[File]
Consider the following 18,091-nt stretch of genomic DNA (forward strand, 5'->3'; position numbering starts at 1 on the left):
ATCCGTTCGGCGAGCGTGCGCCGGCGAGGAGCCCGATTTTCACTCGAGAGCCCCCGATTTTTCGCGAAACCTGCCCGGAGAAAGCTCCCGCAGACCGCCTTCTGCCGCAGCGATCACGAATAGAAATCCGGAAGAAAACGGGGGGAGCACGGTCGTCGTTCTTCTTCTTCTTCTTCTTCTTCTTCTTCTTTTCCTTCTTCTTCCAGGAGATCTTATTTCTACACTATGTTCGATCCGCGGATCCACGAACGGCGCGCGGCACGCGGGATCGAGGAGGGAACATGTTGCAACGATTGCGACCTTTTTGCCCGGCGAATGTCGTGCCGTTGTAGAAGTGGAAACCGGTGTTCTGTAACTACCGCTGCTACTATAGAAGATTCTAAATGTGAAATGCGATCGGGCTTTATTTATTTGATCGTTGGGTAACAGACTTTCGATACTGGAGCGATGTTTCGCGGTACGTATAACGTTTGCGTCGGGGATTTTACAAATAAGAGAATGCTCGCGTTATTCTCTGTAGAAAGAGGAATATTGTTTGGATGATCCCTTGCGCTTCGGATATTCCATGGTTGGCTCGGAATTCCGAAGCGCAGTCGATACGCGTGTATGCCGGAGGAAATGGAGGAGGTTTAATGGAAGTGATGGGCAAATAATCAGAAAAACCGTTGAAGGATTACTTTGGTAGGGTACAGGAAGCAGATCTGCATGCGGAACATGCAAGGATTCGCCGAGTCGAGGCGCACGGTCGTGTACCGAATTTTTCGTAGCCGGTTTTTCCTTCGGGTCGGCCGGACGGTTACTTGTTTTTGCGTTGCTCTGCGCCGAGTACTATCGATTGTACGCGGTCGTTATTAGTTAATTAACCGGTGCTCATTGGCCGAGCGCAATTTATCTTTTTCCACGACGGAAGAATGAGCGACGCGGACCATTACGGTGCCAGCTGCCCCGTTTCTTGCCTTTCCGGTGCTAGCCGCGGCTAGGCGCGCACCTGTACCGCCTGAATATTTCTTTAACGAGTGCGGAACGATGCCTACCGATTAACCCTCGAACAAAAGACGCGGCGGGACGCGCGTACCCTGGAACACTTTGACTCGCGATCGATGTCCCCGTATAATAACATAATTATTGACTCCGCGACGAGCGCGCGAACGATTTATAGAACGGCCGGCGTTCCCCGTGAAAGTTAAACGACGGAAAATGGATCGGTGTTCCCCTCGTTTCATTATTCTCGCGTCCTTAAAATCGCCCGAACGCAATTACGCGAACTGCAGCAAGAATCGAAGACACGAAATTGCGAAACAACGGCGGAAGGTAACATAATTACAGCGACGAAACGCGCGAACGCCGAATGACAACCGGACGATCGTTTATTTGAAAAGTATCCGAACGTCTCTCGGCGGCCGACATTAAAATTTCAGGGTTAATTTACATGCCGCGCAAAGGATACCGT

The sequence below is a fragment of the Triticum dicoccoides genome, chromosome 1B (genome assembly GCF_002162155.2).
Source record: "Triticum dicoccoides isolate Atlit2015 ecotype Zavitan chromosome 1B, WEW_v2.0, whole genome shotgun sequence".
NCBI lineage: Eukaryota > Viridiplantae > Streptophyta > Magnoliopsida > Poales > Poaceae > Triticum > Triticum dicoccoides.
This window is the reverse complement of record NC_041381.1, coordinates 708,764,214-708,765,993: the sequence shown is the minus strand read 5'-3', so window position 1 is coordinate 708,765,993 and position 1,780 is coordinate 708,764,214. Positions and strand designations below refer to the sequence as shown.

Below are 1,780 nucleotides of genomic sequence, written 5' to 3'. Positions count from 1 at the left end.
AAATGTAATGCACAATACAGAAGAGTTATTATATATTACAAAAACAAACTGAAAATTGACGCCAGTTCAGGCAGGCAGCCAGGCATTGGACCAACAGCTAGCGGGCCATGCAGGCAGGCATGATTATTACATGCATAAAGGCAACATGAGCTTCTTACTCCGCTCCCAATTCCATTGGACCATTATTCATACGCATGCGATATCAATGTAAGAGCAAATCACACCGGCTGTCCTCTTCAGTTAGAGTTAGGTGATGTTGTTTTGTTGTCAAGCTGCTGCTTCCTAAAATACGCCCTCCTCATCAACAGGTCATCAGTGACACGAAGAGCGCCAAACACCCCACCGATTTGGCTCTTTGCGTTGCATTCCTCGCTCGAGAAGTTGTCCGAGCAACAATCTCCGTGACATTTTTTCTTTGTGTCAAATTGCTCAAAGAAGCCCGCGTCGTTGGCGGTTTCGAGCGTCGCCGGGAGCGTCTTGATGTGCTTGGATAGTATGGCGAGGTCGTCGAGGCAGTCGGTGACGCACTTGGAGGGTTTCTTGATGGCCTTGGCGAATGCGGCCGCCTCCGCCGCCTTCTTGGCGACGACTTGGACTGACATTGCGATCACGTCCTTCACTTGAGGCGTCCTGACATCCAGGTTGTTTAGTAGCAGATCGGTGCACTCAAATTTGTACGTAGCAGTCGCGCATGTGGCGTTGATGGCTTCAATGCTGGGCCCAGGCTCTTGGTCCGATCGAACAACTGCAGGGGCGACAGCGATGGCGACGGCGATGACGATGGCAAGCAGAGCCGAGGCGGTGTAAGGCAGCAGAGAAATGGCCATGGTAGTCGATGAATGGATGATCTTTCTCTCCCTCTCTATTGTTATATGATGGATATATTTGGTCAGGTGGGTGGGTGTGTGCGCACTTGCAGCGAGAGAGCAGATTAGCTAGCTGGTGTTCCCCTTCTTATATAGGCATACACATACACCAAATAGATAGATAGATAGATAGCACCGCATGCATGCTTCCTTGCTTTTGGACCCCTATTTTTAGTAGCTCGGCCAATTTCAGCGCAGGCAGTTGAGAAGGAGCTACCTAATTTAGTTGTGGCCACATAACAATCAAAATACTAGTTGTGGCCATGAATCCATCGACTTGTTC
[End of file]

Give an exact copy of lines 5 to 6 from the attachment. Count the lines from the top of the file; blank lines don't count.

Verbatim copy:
NCBI lineage: Eukaryota > Viridiplantae > Streptophyta > Magnoliopsida > Poales > Poaceae > Triticum > Triticum dicoccoides.
This window is the reverse complement of record NC_041381.1, coordinates 708,764,214-708,765,993: the sequence shown is the minus strand read 5'-3', so window position 1 is coordinate 708,765,993 and position 1,780 is coordinate 708,764,214. Positions and strand designations below refer to the sequence as shown.